before I slide into my duck slippers
that he nibbles on my stroll to the bathroom Together we walk to the balcony and down the stairs
to the garden so he can do his business
He jolts at the slightest rustling in the bush,
or bird chirping, ears sharp like
the razor my love uses each morning We run back inside, me to push the button
for my morning espresso,  he for the treat

he knows waits in the cabinet beneath
the kitchen sink beside his dog food He scrutinizes every movement of mine When I go to the windowsill where

his leash awaits, he wags his tail
and stares up at me with an equal amount
of adoration and anticipation Then
he turns upside down and I rub
his tummy and say let’s go.

I Must Have Been Chinese in a Past Life

Like the Chinese I have this perpetual
habit of asking people their vital numbers—
birthday, phone number and address,
as if their answers provide the window
into their soul and personality, or maybe
it’s just that number patterns offer me
a sort of internal solace
They say the number eight
is the most fortuitous of numbers,
to mathematicians, a composite
and power of two, and for skaters like me,
constitutes the geometric shape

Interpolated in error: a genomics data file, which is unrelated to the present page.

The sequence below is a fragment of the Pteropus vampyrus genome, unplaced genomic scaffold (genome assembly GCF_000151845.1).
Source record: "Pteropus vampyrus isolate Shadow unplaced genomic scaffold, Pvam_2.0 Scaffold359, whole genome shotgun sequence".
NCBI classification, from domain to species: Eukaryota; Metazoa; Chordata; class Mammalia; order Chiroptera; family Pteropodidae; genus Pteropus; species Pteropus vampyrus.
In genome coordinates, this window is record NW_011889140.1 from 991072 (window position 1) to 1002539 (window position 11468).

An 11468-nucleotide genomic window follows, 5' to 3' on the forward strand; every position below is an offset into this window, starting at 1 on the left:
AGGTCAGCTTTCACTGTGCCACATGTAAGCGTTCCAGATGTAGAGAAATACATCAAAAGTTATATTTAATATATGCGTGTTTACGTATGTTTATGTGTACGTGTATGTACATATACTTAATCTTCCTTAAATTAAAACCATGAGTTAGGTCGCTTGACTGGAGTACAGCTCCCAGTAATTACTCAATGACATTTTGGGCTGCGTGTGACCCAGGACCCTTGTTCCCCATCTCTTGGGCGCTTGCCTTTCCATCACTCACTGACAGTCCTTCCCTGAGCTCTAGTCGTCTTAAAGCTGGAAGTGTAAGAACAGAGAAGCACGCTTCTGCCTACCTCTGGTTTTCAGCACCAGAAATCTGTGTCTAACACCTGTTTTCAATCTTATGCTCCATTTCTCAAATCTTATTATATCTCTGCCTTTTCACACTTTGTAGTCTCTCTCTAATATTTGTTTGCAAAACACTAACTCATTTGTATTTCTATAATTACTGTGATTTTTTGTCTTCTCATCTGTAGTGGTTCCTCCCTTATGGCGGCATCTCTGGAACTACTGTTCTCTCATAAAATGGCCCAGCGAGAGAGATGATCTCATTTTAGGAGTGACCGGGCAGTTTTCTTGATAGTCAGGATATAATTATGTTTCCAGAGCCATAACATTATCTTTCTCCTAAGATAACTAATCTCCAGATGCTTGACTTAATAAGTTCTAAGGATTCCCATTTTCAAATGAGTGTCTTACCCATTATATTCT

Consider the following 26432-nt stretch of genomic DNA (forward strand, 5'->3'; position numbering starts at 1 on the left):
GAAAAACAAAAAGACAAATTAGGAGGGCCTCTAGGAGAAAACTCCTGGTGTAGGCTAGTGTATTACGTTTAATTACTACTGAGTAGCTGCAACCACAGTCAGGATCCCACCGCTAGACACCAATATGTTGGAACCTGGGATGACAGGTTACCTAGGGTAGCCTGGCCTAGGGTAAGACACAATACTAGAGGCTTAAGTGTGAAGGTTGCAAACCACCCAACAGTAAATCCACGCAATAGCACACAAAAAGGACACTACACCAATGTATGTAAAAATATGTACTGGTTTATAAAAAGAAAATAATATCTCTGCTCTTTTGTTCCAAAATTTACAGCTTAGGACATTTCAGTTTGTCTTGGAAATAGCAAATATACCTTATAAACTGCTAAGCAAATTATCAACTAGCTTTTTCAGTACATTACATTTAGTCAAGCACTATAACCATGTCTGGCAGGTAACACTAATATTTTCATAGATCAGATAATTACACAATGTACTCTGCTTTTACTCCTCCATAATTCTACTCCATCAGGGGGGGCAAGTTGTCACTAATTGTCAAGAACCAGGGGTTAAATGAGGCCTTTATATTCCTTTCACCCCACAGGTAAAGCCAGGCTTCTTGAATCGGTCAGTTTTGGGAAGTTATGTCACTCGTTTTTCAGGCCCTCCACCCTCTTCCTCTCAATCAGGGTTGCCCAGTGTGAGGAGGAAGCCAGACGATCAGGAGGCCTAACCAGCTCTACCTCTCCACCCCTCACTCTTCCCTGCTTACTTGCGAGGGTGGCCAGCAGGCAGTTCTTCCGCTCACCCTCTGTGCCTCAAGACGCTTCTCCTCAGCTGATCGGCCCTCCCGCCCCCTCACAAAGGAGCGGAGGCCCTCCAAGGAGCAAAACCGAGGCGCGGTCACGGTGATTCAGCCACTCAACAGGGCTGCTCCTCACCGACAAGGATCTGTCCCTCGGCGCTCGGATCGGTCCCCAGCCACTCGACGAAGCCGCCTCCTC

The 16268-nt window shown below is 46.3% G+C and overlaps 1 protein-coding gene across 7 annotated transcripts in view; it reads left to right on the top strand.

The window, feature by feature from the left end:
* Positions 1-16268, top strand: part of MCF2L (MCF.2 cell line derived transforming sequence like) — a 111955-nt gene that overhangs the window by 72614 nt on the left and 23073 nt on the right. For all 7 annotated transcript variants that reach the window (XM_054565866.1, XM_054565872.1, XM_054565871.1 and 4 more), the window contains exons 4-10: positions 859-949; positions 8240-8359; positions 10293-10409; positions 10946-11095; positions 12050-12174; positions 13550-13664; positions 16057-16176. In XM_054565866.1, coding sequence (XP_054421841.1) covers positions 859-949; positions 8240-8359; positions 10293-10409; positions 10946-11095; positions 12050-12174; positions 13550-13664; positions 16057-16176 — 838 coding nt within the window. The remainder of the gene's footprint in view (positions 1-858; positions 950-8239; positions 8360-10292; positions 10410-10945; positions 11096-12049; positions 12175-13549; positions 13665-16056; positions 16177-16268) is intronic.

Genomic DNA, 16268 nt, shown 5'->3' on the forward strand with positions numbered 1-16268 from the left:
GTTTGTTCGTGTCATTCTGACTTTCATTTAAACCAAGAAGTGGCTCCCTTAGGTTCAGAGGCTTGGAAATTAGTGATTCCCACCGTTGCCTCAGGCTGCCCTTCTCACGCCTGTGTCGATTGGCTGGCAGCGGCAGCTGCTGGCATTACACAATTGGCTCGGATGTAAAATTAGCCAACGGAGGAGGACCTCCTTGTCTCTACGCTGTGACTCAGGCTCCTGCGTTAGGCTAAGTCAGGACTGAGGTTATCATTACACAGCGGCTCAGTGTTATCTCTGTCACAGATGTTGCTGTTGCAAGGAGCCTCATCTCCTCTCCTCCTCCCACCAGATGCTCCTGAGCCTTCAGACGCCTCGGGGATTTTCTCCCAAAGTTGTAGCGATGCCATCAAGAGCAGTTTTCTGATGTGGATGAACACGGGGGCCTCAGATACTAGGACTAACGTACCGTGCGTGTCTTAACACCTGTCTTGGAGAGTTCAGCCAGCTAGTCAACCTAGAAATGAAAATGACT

of compulsory figures drawn to three
times one’s height, like at the rink

I frequented as a kid five times a week
for skating lessons with Vera, the instructor
with the leather strap terrorizing me
into making the most perfect eight of all,
even better than the ones in my hand
of cards Grandma dealt during
our nightly game of crazy eights
It’s no wonder that today when buying
shiny silver bangles, I counted not seven
or nine, but eight, the number which pledges
to bring good luck and power and maybe
one of those “After Eight” chocolates
which mom bought me for my birthday
the year before she died.

Billy Howell Sinnard

Bio (auto)

My name is Billy Howell Sinnard I live in Kaunakakai, Hawaii I’ve taken up writing late in life The Eskimos say if you want a vision, hang yourself and have someone cut you down just before you die, then tell everyone what you saw I guess that’s what I did for the first half of my life.

The following work is Copyright © 2007, and owned by Billy Howell Sinnard and may not be distributed or reprinted in any form whatsoever without written permission from the author.

Sitting In The Dark

You looked up and down the street,
then back to the door, knocked again,

examined it for a flaw in construction
or trick to gain entry Standing on tiptoe,

you nosed the window, maybe the curtains
had parted enough to catch me running

to hide When I heard gears drop
into drive, acceleration, then silence,

I opened the door, stepped outside,
looked to where you’d been.

The Minute Affair

She rolls a fat pen
in her ringed fingers.

Released from the dark,
tulip buds strain at green

prisons The pen is
so large for such small

hands She likes
the solidness.

The grip is ridged
rubber Our eyes

swap secrets Her blackened thumb

presses on the pen tip
as if it’s a thorn